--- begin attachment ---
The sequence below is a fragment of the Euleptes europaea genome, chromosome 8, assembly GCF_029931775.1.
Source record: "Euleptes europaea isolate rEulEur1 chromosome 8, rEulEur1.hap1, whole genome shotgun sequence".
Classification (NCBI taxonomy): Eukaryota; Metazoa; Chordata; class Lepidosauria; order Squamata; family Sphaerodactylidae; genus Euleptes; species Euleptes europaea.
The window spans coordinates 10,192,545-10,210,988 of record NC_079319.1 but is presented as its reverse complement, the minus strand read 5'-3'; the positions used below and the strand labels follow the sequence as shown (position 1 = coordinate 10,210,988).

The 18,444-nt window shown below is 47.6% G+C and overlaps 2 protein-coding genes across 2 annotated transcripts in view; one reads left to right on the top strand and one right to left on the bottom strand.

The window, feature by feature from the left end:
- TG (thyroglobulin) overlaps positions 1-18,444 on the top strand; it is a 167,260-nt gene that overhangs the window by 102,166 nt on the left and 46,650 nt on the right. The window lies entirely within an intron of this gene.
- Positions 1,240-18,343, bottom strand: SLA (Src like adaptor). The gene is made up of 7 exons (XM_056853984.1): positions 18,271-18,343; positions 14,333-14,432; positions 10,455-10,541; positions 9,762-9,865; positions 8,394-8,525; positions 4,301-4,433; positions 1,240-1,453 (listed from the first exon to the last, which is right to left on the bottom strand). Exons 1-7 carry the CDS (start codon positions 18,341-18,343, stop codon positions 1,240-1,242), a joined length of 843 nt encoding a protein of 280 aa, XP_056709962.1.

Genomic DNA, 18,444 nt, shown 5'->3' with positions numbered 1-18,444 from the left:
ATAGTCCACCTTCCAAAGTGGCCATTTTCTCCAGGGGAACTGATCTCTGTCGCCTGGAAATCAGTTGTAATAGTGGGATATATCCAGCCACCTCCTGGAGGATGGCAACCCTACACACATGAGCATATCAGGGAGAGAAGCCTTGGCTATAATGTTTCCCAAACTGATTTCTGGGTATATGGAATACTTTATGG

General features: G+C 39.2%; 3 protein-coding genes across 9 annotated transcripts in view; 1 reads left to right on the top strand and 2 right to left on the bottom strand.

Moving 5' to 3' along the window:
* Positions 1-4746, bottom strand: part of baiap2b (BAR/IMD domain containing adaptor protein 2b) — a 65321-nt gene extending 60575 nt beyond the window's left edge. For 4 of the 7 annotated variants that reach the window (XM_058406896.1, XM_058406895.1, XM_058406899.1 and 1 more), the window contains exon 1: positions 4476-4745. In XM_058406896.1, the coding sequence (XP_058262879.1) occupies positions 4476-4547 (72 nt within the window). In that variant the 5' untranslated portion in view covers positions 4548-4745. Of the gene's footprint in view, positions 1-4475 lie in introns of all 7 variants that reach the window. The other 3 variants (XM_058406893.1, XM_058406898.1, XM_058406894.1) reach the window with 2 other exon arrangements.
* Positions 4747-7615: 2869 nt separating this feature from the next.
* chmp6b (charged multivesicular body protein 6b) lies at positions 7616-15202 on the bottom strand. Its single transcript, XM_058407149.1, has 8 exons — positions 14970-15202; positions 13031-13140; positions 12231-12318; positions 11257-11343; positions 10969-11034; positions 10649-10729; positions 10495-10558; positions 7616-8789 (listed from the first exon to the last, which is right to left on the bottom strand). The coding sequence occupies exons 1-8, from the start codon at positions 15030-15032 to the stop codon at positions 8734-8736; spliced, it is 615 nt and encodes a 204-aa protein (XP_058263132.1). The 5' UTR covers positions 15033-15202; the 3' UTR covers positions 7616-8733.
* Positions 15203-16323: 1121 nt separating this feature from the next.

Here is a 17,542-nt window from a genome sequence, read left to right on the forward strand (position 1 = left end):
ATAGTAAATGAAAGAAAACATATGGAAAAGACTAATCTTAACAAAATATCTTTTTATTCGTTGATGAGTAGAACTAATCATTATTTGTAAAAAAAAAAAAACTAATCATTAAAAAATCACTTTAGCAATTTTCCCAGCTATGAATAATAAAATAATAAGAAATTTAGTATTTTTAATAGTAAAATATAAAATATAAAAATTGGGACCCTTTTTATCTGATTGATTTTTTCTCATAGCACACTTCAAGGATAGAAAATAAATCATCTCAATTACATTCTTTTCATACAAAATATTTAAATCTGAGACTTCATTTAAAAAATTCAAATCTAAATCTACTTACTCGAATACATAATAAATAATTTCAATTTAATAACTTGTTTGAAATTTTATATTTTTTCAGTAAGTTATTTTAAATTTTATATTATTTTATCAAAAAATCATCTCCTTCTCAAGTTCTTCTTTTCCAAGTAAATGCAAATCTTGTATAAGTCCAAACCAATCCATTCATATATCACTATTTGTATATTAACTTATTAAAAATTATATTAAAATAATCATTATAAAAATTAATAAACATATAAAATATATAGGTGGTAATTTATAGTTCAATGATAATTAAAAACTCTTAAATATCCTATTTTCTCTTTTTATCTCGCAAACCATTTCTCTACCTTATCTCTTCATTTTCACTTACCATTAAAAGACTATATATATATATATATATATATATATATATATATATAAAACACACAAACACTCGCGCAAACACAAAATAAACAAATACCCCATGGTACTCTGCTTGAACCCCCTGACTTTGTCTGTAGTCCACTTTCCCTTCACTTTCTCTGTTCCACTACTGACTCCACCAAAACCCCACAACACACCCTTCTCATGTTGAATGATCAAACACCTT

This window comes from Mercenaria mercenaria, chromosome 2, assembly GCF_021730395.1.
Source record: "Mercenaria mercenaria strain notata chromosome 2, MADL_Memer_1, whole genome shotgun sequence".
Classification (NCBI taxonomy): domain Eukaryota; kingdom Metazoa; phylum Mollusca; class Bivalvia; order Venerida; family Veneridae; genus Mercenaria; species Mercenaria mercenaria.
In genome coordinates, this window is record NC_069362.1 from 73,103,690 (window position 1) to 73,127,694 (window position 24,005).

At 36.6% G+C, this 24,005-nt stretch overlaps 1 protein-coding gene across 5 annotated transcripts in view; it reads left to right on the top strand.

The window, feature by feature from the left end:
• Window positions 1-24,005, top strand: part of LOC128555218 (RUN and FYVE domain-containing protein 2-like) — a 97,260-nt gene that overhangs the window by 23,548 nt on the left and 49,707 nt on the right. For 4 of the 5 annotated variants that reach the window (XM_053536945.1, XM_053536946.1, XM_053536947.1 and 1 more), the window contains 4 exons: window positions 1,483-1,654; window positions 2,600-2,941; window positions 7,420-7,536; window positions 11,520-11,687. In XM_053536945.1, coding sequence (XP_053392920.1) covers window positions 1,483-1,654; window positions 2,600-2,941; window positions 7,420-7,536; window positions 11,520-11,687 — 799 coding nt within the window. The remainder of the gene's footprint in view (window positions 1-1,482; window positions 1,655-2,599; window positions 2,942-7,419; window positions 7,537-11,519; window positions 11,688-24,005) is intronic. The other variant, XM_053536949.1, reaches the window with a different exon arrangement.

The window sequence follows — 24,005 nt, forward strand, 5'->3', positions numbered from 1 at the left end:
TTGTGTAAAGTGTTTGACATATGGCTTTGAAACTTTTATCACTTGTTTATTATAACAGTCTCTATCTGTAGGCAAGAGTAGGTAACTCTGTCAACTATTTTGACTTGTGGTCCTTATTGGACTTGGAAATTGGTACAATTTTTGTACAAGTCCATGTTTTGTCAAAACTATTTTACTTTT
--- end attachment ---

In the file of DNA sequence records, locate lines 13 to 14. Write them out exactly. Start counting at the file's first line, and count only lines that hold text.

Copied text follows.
* Positions 1-4746, bottom strand: part of baiap2b (BAR/IMD domain containing adaptor protein 2b) — a 65321-nt gene extending 60575 nt beyond the window's left edge. For 4 of the 7 annotated variants that reach the window (XM_058406896.1, XM_058406895.1, XM_058406899.1 and 1 more), the window contains exon 1: positions 4476-4745. In XM_058406896.1, the coding sequence (XP_058262879.1) occupies positions 4476-4547 (72 nt within the window). In that variant the 5' untranslated portion in view covers positions 4548-4745. Of the gene's footprint in view, positions 1-4475 lie in introns of all 7 variants that reach the window. The other 3 variants (XM_058406893.1, XM_058406898.1, XM_058406894.1) reach the window with 2 other exon arrangements.
* Positions 4747-7615: 2869 nt separating this feature from the next.